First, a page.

Equitable transit service is about many things, including where routes exist, when they operate, how reliable they are, and much more. With disaggregated origin-destination data, planners can study, for instance, if a bus route connects some commuters to their jobs better than others, whether that’s because of home and work locations or because commuting hours don’t align with peak service times. Replica’s activity models also assist studies into the people who aren’t riding transit, offering insights into interventions that could boost ridership and equitable service at the same time.
Bike and pedestrian infrastructure offer great promise for transforming streets, neighborhoods, and cities, but building something isn’t enough to make a place more equitable. It’s not uncommon for investments in safer bike- and pedestrian-friendly streets to be concentrated in whiter, wealthier districts, or to serve higher-income residents better than the lower-income residents, who would benefit more from the chance to be less reliant on cars. The same data that reveals these inequities can also facilitate sustainability goals by helping planners see where people are taking short car trips that have potential to become transit, cycling, or walking trips with the right infrastructure.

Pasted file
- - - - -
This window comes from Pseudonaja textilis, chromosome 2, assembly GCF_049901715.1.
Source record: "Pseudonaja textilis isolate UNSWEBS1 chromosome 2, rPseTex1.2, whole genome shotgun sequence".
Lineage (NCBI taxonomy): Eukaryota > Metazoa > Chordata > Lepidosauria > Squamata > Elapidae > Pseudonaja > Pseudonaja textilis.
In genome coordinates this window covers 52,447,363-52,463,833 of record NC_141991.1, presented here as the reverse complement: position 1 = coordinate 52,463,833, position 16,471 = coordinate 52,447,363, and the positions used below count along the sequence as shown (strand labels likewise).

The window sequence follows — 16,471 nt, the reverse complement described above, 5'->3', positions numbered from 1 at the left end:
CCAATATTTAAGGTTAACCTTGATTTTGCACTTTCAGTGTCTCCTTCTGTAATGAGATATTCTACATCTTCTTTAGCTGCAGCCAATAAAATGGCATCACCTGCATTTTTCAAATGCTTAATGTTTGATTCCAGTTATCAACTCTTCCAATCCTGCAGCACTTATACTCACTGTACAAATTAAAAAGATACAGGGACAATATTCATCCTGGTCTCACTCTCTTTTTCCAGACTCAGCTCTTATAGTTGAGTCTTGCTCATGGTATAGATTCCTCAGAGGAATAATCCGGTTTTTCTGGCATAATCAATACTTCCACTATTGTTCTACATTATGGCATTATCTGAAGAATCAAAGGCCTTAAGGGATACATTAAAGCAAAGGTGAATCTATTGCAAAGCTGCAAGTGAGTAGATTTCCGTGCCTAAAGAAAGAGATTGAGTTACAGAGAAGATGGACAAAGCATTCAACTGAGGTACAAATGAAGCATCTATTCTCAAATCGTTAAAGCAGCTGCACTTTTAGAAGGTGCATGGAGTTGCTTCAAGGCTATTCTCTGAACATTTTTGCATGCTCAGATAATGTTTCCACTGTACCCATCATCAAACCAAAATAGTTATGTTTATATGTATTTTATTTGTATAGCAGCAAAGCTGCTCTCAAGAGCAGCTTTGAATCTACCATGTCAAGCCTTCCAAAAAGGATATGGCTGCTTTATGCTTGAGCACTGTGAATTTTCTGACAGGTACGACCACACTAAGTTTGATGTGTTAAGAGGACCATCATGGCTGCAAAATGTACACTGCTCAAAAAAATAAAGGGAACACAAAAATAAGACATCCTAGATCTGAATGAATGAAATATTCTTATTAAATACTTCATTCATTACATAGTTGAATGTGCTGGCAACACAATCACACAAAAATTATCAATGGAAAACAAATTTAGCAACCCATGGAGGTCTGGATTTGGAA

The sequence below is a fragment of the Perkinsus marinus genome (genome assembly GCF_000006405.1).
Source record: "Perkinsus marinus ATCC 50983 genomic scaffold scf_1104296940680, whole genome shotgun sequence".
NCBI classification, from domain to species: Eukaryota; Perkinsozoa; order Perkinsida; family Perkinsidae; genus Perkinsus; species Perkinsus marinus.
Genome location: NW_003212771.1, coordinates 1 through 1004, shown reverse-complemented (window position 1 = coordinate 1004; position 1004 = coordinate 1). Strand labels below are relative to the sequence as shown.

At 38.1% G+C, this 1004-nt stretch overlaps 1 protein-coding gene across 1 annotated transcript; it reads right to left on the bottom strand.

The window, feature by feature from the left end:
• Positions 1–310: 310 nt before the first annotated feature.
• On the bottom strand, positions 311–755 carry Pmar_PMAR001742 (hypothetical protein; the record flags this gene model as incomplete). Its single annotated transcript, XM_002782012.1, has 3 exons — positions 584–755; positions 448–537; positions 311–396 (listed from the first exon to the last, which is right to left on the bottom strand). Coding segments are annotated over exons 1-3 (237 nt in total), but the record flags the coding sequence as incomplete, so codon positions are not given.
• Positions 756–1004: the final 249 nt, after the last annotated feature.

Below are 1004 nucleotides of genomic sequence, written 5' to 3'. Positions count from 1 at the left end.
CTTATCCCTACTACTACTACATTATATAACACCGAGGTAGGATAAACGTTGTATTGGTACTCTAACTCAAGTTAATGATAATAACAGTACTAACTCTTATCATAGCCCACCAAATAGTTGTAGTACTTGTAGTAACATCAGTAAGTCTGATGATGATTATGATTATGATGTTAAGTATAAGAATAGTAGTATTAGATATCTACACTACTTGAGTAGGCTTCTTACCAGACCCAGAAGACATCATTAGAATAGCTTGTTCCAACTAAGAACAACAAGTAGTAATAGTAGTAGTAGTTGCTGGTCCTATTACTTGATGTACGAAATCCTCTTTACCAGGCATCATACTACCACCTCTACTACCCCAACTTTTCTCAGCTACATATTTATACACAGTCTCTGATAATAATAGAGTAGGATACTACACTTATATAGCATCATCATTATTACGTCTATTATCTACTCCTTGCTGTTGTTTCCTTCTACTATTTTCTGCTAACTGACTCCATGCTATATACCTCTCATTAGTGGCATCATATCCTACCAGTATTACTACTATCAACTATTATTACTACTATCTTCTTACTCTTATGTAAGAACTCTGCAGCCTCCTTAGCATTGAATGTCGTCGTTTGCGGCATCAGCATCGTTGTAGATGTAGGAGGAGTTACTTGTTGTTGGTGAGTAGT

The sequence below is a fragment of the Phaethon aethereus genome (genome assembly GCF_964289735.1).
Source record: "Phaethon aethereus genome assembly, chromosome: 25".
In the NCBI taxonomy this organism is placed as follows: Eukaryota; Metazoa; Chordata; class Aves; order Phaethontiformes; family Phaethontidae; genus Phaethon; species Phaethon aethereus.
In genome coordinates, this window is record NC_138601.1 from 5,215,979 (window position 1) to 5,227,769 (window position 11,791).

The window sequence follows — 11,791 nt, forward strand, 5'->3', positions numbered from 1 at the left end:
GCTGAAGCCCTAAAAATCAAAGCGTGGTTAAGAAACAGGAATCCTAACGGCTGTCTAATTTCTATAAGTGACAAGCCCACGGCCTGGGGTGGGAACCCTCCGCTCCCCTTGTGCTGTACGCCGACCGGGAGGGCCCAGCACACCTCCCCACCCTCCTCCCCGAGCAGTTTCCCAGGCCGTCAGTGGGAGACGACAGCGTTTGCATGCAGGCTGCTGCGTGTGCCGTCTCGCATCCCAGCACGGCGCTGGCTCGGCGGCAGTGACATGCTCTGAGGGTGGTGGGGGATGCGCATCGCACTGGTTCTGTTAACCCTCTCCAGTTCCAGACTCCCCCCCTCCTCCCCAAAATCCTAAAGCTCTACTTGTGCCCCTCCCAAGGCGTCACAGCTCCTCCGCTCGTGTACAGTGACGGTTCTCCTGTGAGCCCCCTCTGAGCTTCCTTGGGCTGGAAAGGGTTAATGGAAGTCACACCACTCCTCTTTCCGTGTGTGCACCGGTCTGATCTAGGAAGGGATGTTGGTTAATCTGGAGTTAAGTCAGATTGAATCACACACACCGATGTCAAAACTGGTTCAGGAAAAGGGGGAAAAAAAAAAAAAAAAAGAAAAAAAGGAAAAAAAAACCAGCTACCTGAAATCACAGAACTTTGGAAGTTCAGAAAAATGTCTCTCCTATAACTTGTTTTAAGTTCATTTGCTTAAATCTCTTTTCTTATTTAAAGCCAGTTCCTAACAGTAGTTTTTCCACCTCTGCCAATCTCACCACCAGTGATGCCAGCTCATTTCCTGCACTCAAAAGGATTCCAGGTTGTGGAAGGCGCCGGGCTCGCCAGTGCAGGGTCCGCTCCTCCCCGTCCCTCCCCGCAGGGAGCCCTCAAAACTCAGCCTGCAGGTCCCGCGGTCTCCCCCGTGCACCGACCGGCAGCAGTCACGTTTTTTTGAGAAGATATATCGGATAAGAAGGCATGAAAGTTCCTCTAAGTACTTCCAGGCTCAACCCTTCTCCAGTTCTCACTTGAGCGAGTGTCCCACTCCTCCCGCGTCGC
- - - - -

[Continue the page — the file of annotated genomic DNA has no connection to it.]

El Paso, Texas, used Replica data for an analysis that showed a real connection between walkable places and pedestrian activity: Neighborhoods with higher walk scores see more walking, bolstering the notion that investing in pedestrian infrastructure can improve equity and accessibility by reducing the need to have a car.
Last year, the Brookings Institution used Replica data from six U.S. metro areas to compile a report on travel behaviors. One key finding is that the average trip distance exceeds seven miles, meaning many people’s only choice for these trips is to travel by car. This level of car dependency contributes to the social, environmental, economic, and health impacts facing so many communities across the U.S., and the race and income variances in trip distances reflect patterns of racial and economic segregation.
Replica data revealed that trips starting in majority-minority suburban neighborhoods are more likely to cover longer distances than those originating from majority-minority neighborhoods in more centralized urban areas, highlighting the value of proximity in making transportation more affordable and making cities more accessible overall.
As the U.S. Department of Transportation works to fulfill President Joe Biden’s executive order on racial equity, it has the power to influence transportation equity efforts at public agencies across the country. The issue is too important to rely on assumptions, or to base decisions on decades-old data, especially considering how significantly the world has changed in just the past two years. Investing in new data tools can help agencies identify timely and meaningful actions while measuring progress toward equitable goals.